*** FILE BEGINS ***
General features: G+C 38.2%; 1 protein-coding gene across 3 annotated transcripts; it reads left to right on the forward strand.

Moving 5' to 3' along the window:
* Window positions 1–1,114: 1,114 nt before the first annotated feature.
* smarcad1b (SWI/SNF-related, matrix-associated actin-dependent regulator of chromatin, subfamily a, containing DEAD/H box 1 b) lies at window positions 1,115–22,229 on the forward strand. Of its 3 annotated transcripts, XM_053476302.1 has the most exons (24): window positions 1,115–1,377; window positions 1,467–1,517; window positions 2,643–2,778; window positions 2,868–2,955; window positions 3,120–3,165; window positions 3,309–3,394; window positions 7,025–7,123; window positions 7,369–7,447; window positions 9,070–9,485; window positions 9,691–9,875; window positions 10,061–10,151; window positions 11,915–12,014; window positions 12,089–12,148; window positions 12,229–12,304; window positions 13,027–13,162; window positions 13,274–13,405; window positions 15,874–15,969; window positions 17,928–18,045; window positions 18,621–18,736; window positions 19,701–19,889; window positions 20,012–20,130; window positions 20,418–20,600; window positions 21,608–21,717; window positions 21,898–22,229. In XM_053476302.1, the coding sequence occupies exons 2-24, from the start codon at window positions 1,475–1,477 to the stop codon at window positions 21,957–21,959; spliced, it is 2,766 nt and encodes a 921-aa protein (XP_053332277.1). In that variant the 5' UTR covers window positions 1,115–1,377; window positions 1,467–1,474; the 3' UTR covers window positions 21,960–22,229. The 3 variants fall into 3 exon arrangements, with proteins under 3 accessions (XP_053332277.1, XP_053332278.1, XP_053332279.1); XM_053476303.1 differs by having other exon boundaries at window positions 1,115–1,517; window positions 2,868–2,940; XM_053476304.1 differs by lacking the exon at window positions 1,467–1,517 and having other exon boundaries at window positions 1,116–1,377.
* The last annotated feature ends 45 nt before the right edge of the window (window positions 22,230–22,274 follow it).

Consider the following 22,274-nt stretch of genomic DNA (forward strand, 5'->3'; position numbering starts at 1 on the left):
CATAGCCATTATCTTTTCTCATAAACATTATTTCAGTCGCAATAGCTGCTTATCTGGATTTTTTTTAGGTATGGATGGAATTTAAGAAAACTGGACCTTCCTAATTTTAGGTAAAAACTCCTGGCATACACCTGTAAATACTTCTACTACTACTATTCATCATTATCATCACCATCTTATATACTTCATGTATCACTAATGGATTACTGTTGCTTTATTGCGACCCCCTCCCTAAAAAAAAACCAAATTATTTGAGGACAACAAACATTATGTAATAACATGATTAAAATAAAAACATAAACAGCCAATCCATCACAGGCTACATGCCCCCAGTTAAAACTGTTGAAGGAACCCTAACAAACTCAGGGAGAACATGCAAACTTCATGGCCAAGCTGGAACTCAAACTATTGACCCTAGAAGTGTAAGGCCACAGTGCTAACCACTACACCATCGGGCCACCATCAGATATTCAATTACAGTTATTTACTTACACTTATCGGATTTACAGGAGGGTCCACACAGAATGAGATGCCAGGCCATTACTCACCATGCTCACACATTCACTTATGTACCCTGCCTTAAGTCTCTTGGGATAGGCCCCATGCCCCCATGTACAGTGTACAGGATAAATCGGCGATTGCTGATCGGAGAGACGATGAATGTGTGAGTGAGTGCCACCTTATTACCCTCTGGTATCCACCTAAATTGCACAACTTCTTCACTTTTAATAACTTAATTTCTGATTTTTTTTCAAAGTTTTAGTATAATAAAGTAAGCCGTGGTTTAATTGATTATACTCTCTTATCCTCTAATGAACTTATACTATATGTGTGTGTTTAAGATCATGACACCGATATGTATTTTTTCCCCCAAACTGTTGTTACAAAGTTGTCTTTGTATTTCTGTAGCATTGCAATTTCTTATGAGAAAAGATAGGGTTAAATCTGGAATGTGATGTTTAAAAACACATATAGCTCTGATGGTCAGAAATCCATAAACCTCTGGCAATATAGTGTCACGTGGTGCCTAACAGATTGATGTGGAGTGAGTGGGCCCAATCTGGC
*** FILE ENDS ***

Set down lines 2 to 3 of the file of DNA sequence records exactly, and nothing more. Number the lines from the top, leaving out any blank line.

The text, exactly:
Moving 5' to 3' along the window:
* Window positions 1–1,114: 1,114 nt before the first annotated feature.